8.14: Reduction of Alkenes: Catalytic Hydrogenation
Alkenes undergo reduction by the addition of molecular hydrogen to give alkanes. Because the process generally occurs in the presence of a transition-metal catalyst, the reaction is called catalytic hydrogenation.
Metals like palladium, platinum, and nickel are commonly used in their solid forms — fine powder on an inert surface. As these catalysts remain insoluble in the reaction mixture, they are referred to as heterogeneous catalysts.
The hydrogenation process takes place on the surface of the metal catalyst. It begins with the adsorption of the hydrogen onto the metal surface, followed by the cleavage of the H–H bonds to give individual metal–hydrogen bonds. The alkene then complexes with the catalyst surface by using its p orbitals to overlap with the empty metal orbitals of the catalyst. The two hydrogen atoms then insert into the π bond sequentially through syn addition (addition to the same face of the π bond) to give the reduced product — the alkane. The alkane formed is no longer bound to the metal and diffuses away from the catalyst's surface.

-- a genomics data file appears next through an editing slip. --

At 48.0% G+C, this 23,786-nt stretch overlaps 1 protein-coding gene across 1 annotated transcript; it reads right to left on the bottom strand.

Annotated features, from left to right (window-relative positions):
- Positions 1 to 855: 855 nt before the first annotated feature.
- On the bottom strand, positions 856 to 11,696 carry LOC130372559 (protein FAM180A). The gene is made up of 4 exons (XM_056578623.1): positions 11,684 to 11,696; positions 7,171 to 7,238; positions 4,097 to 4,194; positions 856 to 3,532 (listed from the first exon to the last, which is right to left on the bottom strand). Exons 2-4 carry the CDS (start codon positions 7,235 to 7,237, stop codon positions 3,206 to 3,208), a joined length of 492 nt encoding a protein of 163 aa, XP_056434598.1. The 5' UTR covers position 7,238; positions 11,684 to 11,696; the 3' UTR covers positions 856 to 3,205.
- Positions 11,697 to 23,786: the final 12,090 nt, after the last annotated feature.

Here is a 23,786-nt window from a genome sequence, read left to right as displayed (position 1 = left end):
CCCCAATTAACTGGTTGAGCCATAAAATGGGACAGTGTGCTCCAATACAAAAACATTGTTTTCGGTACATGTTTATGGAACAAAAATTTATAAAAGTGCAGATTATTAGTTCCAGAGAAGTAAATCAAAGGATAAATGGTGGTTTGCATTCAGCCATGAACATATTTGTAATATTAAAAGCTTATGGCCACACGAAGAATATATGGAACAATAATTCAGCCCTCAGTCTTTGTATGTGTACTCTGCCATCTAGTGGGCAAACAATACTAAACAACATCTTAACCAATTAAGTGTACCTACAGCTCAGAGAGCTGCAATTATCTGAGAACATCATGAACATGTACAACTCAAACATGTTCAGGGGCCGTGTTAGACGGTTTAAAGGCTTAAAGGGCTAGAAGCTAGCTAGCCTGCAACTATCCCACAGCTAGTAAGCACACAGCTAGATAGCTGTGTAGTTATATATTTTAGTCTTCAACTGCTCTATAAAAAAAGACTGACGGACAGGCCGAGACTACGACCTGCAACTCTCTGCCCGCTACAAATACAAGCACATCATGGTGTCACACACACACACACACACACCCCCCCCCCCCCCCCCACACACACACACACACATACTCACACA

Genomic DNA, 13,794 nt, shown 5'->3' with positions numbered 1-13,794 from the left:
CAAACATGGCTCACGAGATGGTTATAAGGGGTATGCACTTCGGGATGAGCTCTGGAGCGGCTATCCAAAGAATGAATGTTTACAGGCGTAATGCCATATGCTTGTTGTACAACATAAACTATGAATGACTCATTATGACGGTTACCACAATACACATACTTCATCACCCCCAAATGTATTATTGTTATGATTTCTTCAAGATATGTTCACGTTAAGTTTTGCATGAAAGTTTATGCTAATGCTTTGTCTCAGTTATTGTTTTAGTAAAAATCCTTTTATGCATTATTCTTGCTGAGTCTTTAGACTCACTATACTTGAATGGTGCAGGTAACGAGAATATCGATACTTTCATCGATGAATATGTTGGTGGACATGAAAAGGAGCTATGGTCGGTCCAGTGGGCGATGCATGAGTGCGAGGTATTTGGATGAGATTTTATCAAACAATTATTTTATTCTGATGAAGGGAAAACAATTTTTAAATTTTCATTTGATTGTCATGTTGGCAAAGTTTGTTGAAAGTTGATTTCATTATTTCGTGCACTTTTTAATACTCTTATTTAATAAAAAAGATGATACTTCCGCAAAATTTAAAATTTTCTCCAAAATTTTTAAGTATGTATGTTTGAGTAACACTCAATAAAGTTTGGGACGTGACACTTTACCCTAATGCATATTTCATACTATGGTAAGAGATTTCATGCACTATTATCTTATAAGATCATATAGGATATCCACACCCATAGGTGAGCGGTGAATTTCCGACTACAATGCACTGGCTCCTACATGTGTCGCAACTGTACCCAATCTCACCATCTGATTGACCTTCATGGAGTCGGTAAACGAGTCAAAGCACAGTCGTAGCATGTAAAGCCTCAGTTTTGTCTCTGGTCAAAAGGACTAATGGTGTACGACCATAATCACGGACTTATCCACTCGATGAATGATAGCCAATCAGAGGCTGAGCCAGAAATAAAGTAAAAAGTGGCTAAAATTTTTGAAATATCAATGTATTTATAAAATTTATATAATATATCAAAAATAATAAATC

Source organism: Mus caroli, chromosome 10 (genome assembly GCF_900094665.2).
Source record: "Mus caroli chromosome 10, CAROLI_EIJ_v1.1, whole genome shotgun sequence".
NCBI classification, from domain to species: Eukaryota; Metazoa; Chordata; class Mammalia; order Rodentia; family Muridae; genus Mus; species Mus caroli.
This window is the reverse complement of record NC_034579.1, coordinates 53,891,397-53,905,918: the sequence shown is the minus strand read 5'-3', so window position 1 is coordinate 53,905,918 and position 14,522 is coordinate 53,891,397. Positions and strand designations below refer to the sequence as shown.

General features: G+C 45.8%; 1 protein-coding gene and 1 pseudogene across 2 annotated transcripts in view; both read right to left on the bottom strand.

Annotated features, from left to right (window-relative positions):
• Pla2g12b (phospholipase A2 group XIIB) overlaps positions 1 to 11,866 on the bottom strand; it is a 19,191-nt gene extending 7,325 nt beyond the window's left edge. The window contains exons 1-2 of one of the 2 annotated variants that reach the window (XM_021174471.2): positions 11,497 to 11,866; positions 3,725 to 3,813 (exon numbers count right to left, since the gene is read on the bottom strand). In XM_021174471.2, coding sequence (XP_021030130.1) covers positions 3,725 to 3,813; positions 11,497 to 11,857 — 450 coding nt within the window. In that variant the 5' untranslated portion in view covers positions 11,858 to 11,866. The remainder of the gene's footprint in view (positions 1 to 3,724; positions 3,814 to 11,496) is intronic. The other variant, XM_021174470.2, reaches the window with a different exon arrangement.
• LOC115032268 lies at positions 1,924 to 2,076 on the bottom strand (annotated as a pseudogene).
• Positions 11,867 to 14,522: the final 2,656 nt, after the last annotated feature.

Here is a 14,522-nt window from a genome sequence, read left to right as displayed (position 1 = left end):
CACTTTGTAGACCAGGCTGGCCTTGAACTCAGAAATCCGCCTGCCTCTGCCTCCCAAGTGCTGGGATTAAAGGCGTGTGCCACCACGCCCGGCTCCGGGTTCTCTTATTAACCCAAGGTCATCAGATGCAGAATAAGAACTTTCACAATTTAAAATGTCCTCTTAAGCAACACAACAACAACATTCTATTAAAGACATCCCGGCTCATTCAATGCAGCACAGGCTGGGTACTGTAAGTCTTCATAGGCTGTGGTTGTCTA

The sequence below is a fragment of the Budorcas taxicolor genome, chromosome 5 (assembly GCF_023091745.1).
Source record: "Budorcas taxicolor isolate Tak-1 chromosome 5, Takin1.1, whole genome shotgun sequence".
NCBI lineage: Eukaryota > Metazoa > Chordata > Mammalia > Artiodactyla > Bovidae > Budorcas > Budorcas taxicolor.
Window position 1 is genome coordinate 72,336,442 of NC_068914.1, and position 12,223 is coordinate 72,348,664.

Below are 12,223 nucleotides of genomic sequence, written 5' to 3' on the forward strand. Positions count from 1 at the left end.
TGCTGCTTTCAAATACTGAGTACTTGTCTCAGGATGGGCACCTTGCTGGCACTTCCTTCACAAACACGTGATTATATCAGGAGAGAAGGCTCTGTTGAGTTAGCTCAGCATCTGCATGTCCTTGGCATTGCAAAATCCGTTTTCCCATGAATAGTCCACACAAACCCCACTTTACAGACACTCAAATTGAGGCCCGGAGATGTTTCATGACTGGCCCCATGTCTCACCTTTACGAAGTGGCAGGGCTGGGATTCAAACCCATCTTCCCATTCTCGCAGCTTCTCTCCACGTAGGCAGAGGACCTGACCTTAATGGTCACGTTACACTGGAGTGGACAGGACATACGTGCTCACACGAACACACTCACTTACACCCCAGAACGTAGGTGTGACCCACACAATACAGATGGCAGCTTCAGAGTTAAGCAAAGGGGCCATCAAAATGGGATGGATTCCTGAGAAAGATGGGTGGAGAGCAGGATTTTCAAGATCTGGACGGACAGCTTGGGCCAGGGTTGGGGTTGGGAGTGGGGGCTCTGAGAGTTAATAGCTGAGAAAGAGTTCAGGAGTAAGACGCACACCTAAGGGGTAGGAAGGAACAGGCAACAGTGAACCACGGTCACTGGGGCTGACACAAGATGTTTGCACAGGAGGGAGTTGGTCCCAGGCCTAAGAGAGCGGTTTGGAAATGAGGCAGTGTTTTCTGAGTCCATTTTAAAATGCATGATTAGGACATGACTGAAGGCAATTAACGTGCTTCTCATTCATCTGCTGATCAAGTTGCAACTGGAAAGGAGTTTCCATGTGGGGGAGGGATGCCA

The process of hydrogenation is exothermic. The heat released is called the heat of hydrogenation (ΔH°), and it helps predict the relative stabilities of alkenes. For example, although the hydrogenation of both cis-2-butene and trans-2-butene gives the same product — butane, trans-2-butene is more stable than cis-2-butene. This can be explained based on the heat of hydrogenation of the two isomers. The cis isomer (ΔH° = −28.6 kcal/mol) has a slightly higher heat of hydrogenation compared to the trans isomer (ΔH° = −27.6 kcal/mol). In cis-2-butene, the steric repulsion between the two methyl groups lying on the same side of the double bond makes it less stable, which is reflected in its larger heat of hydrogenation.